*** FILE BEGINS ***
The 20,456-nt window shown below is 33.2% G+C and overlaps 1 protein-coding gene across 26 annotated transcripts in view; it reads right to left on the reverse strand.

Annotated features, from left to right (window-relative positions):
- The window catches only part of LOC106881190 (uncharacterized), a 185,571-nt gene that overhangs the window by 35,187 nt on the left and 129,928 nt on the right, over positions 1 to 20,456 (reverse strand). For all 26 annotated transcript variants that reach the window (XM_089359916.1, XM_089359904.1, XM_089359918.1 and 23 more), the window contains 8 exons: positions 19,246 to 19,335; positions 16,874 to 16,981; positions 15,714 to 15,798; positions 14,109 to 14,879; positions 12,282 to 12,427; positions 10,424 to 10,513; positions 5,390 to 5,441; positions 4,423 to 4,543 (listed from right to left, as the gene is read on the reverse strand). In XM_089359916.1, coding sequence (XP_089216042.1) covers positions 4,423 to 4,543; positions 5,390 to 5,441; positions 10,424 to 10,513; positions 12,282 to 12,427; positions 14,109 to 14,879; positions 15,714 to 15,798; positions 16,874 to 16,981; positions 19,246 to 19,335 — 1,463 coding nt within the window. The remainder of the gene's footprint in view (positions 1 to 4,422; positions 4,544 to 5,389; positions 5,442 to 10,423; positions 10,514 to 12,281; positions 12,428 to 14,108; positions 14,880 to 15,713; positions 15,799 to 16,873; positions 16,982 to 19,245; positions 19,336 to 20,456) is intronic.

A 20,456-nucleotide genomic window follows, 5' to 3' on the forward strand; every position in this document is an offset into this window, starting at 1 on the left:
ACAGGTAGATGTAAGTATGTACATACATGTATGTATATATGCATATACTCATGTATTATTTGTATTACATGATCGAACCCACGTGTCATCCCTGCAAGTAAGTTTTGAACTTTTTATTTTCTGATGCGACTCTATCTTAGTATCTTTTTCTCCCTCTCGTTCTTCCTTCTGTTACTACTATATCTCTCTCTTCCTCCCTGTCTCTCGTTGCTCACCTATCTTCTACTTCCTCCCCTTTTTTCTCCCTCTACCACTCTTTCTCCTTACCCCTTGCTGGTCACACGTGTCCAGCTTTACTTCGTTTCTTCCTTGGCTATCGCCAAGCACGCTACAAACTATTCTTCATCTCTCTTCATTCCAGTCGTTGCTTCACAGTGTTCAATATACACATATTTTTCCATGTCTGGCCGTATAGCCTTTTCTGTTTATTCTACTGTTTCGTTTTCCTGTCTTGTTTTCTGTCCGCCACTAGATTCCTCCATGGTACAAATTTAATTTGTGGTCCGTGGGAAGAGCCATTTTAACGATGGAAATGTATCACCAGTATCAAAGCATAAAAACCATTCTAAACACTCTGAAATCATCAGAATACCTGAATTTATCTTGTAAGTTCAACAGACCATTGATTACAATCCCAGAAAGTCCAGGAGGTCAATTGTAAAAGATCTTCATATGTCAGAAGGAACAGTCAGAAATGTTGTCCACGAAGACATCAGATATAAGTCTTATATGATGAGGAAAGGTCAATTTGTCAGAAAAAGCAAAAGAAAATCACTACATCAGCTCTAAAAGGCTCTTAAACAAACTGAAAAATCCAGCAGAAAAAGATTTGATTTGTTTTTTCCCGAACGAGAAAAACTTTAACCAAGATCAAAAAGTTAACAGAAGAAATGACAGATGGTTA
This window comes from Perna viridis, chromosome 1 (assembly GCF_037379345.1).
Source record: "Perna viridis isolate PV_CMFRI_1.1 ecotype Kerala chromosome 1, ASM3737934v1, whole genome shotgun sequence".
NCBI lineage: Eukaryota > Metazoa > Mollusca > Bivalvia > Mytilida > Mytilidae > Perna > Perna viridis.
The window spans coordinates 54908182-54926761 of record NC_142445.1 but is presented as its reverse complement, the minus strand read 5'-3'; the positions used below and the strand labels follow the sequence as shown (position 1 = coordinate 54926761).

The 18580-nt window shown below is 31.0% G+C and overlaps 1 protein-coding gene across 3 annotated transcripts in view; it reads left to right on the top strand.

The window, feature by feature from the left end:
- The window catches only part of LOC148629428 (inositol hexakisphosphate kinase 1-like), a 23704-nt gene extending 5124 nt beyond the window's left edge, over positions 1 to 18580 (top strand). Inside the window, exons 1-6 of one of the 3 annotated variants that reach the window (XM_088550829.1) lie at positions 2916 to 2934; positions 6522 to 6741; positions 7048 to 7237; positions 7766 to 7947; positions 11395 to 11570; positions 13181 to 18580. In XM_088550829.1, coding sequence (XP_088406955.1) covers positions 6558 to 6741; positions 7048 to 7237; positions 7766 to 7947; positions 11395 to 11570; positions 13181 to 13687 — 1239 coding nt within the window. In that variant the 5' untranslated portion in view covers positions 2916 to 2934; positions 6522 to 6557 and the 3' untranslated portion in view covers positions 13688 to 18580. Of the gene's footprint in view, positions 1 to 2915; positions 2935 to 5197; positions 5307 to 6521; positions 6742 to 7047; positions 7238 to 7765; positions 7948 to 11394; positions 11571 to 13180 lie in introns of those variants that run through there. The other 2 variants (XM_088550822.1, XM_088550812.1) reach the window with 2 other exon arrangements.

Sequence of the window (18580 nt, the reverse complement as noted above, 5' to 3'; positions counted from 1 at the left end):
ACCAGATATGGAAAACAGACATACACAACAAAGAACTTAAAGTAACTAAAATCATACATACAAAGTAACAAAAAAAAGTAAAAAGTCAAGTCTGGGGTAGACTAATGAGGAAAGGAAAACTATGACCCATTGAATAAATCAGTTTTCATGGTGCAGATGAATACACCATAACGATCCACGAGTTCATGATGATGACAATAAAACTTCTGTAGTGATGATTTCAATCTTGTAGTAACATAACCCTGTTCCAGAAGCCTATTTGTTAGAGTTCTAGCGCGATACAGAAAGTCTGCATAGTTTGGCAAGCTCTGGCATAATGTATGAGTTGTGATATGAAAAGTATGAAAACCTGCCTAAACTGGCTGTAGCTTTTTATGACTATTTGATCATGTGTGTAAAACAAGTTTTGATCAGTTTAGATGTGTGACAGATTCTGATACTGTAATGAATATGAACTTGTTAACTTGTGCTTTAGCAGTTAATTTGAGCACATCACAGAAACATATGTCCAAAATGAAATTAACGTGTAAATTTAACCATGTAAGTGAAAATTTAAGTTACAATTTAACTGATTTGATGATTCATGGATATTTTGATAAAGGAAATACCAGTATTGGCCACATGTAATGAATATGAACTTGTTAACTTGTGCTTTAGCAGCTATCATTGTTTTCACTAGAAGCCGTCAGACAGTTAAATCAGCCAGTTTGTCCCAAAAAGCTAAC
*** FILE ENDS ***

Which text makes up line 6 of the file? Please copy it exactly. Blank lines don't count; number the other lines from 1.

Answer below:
This window comes from Perna viridis, chromosome 1 (assembly GCF_037379345.1).